Quartz is being bought by a Tokyo-based media company seeking to expand its global footprint.
Uzabase, founded by two former UBS investment bankers and a technology consultant, will pay between $75 million and $110 million, depending on Quartz’s financial performance for the remainder of 2018, according to Quartz parent Atlantic Media. The deal is expected to close in the next 30 days.
Founding editor-in-chief Kevin J. Delaney and publisher Jay Lauf will be co-CEOs of Quartz. They will report to Yusuke Umeda, one of Uzabase’s founders. The Japanese company is “turning to Quartz to drive its expansion outside of Asia, with a particular eye on subscription offerings,” Delaney and Lauf told employees in a memo today (July 2), adding, “We expect the biggest source of growth in Quartz’s next chapter will come from reader revenue.” No layoffs are planned as part of the acquisition, they said.
The sale represents another step in David G. Bradley’s divestiture of his privately held Atlantic Media properties, which still include the National Journal and Government Executive. In July 2017, he signed an agreement (paywall) with Emerson Collective, founded by Laurene Powell Jobs, to sell a majority stake in The Atlantic magazine.
In a separate memo to Quartz staff, Bradley said his decision to sell came years earlier than anticipated, the result of Uzabase reaching out to newsroom leadership last fall. At first, the company wanted to partner with Quartz. In March, a more serious conversation about a potential acquisition ensued. “Yusuke is a pure entrepreneur, an original creator of huge—and global—ambition,” Bradley wrote. “[He] and his colleagues want to retain the Quartz name and our editorial team as the foundation in building what he called, with me, ‘the leading global business news brand in the world.'”
Bradley said he will continue his involvement with Quartz as an advisor and minority shareholder.
Since its launch in 2012, Quartz has expanded to 215 staffers, including 100 journalists who operate around the world, including at its headquarters in New York. On average, the company says, more than 20 million people access Quartz each month through its sites, apps, newsletters, and videos. Its operations also include an in-house bot studio and a commercial strategy division, Quartz Creative.
In March 2017, it was reported that Quartz turned a profit in 2016, earning more than $1 million on over $30 million in revenue, almost all of it from advertising (paywall). Quartz says it is on track to increase revenue by 25%-35% this year.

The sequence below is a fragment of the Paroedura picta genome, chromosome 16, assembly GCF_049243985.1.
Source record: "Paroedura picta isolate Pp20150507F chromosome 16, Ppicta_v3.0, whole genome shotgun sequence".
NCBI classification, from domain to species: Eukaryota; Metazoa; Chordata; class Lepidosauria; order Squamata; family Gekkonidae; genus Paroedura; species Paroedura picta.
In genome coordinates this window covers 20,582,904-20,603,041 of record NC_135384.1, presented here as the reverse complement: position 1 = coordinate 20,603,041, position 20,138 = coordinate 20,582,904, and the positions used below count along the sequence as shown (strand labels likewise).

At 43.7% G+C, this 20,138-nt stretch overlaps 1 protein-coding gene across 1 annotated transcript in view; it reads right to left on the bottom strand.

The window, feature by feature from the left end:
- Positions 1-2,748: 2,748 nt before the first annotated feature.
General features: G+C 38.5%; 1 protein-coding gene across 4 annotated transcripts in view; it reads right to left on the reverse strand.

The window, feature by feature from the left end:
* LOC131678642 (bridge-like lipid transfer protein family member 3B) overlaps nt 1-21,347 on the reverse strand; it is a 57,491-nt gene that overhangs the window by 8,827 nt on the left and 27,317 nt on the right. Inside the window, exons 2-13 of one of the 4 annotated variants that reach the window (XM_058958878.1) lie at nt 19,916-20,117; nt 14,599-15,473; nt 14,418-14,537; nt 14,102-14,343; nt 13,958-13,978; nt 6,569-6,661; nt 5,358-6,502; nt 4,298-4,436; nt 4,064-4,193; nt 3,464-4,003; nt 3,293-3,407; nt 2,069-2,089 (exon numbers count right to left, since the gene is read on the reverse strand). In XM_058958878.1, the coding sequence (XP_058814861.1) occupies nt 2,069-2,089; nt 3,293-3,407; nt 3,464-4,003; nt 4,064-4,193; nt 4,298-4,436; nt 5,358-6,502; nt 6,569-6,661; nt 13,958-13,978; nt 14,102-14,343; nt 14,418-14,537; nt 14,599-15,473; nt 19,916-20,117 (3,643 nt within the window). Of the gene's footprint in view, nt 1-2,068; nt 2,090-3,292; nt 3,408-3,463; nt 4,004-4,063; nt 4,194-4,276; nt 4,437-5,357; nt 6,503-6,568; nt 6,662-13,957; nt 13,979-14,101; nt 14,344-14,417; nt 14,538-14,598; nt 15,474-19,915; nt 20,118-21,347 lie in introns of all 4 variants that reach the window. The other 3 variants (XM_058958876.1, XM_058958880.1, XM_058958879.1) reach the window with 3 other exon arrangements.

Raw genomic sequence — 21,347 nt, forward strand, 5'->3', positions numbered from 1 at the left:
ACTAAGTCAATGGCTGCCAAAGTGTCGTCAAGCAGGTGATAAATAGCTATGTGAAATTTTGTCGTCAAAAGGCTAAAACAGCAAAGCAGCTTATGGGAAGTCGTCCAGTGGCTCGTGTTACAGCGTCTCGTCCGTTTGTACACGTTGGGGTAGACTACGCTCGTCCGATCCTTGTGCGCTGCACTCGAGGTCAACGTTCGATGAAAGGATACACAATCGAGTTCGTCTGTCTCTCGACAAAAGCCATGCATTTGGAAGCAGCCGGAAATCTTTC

The acquisition of Quartz is Uzabase’s first. It went public on the Tokyo Stock Exchange in 2016 and has a market cap of $870 million. Since its launch in 2008, Uzabase has invested in two major products: Speeda, a corporate-intelligence tool that aims to be a more user-friendly version of the Bloomberg terminal, and NewsPicks, a global business-news app introduced to the US market in 2017 as part of a collaboration with Dow Jones.
Quartz will take over Uzabase’s responsibility for NewsPicks’ English-language operation in the US. A spokeswoman for Atlantic Media said it is unclear whether Dow Jones’ involvement in the venture is affected. Globally, NewsPicks has about 70 staffers, 15 in the US. Nearly half of its revenue is said to come from subscriptions.
“We’ll quickly be developing paid products for the loyal audience Quartz has accrued over the past six years, building on and learning from the success that NewsPicks has had with community and paid content,” Delaney and Lauf wrote in their memo. What those paid products might be and whether Quartz will adopt any type of subscription-based model remains to be seen. The spokeswoman said specifics will be ironed out in coming months.
Many news outlets are shifting toward seeking reader revenue, making at least some of their content available only to subscribers. Digital advertising has been under increasing pressure as Facebook and Google have come to dominate the market for mobile ads. Organizations including the New York Times, the Washington Post, the Financial Times, and Business Insider have invested in digital-subscription or premium-content models that now make up substantial portions of their revenue.